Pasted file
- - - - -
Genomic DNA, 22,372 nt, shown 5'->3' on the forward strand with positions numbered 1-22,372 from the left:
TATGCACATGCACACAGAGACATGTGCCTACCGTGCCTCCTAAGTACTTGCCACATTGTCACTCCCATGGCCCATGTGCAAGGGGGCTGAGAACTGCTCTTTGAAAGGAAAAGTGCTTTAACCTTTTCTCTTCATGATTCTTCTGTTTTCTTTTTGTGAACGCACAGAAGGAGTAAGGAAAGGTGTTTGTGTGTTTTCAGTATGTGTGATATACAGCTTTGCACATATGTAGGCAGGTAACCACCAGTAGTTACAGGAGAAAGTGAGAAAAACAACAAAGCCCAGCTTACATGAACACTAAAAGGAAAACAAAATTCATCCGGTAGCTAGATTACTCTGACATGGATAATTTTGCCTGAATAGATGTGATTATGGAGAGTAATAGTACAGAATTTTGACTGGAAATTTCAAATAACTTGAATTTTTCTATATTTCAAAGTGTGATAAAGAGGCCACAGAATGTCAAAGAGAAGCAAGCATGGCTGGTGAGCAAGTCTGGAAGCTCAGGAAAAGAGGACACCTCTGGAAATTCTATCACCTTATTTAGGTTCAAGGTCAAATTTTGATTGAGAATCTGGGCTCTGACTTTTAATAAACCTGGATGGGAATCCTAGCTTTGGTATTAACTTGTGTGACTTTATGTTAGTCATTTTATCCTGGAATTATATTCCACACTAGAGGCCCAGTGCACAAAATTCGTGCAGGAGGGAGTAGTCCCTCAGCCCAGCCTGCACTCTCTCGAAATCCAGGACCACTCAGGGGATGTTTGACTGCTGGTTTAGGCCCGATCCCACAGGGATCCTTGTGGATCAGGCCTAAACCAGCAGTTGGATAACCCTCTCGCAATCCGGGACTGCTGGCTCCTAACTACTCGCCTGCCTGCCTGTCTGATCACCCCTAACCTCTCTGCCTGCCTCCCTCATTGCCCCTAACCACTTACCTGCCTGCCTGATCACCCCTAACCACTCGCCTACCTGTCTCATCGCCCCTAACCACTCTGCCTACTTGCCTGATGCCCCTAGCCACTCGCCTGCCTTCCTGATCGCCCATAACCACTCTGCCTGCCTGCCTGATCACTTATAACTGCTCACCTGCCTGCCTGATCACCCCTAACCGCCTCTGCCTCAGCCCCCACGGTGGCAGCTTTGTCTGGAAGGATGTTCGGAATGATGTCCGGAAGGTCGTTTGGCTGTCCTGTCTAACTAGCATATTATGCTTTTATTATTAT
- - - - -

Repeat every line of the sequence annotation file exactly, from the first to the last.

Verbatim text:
Genomic DNA, 22,372 nt, shown 5'->3' on the forward strand with positions numbered 1-22,372 from the left:
TATGCACATGCACACAGAGACATGTGCCTACCGTGCCTCCTAAGTACTTGCCACATTGTCACTCCCATGGCCCATGTGCAAGGGGGCTGAGAACTGCTCTTTGAAAGGAAAAGTGCTTTAACCTTTTCTCTTCATGATTCTTCTGTTTTCTTTTTGTGAACGCACAGAAGGAGTAAGGAAAGGTGTTTGTGTGTTTTCAGTATGTGTGATATACAGCTTTGCACATATGTAGGCAGGTAACCACCAGTAGTTACAGGAGAAAGTGAGAAAAACAACAAAGCCCAGCTTACATGAACACTAAAAGGAAAACAAAATTCATCCGGTAGCTAGATTACTCTGACATGGATAATTTTGCCTGAATAGATGTGATTATGGAGAGTAATAGTACAGAATTTTGACTGGAAATTTCAAATAACTTGAATTTTTCTATATTTCAAAGTGTGATAAAGAGGCCACAGAATGTCAAAGAGAAGCAAGCATGGCTGGTGAGCAAGTCTGGAAGCTCAGGAAAAGAGGACACCTCTGGAAATTCTATCACCTTATTTAGGTTCAAGGTCAAATTTTGATTGAGAATCTGGGCTCTGACTTTTAATAAACCTGGATGGGAATCCTAGCTTTGGTATTAACTTGTGTGACTTTATGTTAGTCATTTTATCCTGGAATTATATTCCACACTAGAGGCCCAGTGCACAAAATTCGTGCAGGAGGGAGTAGTCCCTCAGCCCAGCCTGCACTCTCTCGAAATCCAGGACCACTCAGGGGATGTTTGACTGCTGGTTTAGGCCCGATCCCACAGGGATCCTTGTGGATCAGGCCTAAACCAGCAGTTGGATAACCCTCTCGCAATCCGGGACTGCTGGCTCCTAACTACTCGCCTGCCTGCCTGTCTGATCACCCCTAACCTCTCTGCCTGCCTCCCTCATTGCCCCTAACCACTTACCTGCCTGCCTGATCACCCCTAACCACTCGCCTACCTGTCTCATCGCCCCTAACCACTCTGCCTACTTGCCTGATGCCCCTAGCCACTCGCCTGCCTTCCTGATCGCCCATAACCACTCTGCCTGCCTGCCTGATCACTTATAACTGCTCACCTGCCTGCCTGATCACCCCTAACCGCCTCTGCCTCAGCCCCCACGGTGGCAGCTTTGTCTGGAAGGATGTTCGGAATGATGTCCGGAAGGTCGTTTGGCTGTCCTGTCTAACTAGCATATTATGCTTTTATTATTAT